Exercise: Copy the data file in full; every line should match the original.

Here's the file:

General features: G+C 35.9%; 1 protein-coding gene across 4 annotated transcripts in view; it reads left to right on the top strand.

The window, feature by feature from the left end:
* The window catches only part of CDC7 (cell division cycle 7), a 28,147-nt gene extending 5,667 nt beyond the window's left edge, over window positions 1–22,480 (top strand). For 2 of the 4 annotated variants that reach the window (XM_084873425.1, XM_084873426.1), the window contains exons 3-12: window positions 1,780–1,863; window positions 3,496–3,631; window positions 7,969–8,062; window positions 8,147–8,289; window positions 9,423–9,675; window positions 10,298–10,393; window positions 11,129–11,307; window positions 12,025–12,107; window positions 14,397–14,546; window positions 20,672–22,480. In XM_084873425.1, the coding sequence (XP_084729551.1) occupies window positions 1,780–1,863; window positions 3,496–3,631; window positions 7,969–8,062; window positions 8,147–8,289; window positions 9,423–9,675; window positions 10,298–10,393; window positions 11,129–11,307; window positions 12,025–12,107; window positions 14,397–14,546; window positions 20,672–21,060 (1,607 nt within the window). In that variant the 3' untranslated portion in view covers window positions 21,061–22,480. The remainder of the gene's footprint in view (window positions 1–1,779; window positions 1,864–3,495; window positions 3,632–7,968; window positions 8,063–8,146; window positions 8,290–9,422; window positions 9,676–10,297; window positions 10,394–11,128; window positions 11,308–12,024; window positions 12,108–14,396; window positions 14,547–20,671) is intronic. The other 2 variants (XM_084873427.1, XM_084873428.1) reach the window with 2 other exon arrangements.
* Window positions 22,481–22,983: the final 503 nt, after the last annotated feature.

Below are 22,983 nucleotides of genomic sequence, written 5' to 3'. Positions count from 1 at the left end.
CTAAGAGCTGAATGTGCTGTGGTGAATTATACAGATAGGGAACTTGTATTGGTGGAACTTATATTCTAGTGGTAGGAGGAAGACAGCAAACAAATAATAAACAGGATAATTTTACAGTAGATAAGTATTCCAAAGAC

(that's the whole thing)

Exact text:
General features: G+C 35.9%; 1 protein-coding gene across 4 annotated transcripts in view; it reads left to right on the top strand.

The window, feature by feature from the left end:
* The window catches only part of CDC7 (cell division cycle 7), a 28,147-nt gene extending 5,667 nt beyond the window's left edge, over window positions 1–22,480 (top strand). For 2 of the 4 annotated variants that reach the window (XM_084873425.1, XM_084873426.1), the window contains exons 3-12: window positions 1,780–1,863; window positions 3,496–3,631; window positions 7,969–8,062; window positions 8,147–8,289; window positions 9,423–9,675; window positions 10,298–10,393; window positions 11,129–11,307; window positions 12,025–12,107; window positions 14,397–14,546; window positions 20,672–22,480. In XM_084873425.1, the coding sequence (XP_084729551.1) occupies window positions 1,780–1,863; window positions 3,496–3,631; window positions 7,969–8,062; window positions 8,147–8,289; window positions 9,423–9,675; window positions 10,298–10,393; window positions 11,129–11,307; window positions 12,025–12,107; window positions 14,397–14,546; window positions 20,672–21,060 (1,607 nt within the window). In that variant the 3' untranslated portion in view covers window positions 21,061–22,480. The remainder of the gene's footprint in view (window positions 1–1,779; window positions 1,864–3,495; window positions 3,632–7,968; window positions 8,063–8,146; window positions 8,290–9,422; window positions 9,676–10,297; window positions 10,394–11,128; window positions 11,308–12,024; window positions 12,108–14,396; window positions 14,547–20,671) is intronic. The other 2 variants (XM_084873427.1, XM_084873428.1) reach the window with 2 other exon arrangements.
* Window positions 22,481–22,983: the final 503 nt, after the last annotated feature.

Below are 22,983 nucleotides of genomic sequence, written 5' to 3'. Positions count from 1 at the left end.
CTAAGAGCTGAATGTGCTGTGGTGAATTATACAGATAGGGAACTTGTATTGGTGGAACTTATATTCTAGTGGTAGGAGGAAGACAGCAAACAAATAATAAACAGGATAATTTTACAGTAGATAAGTATTCCAAAGAC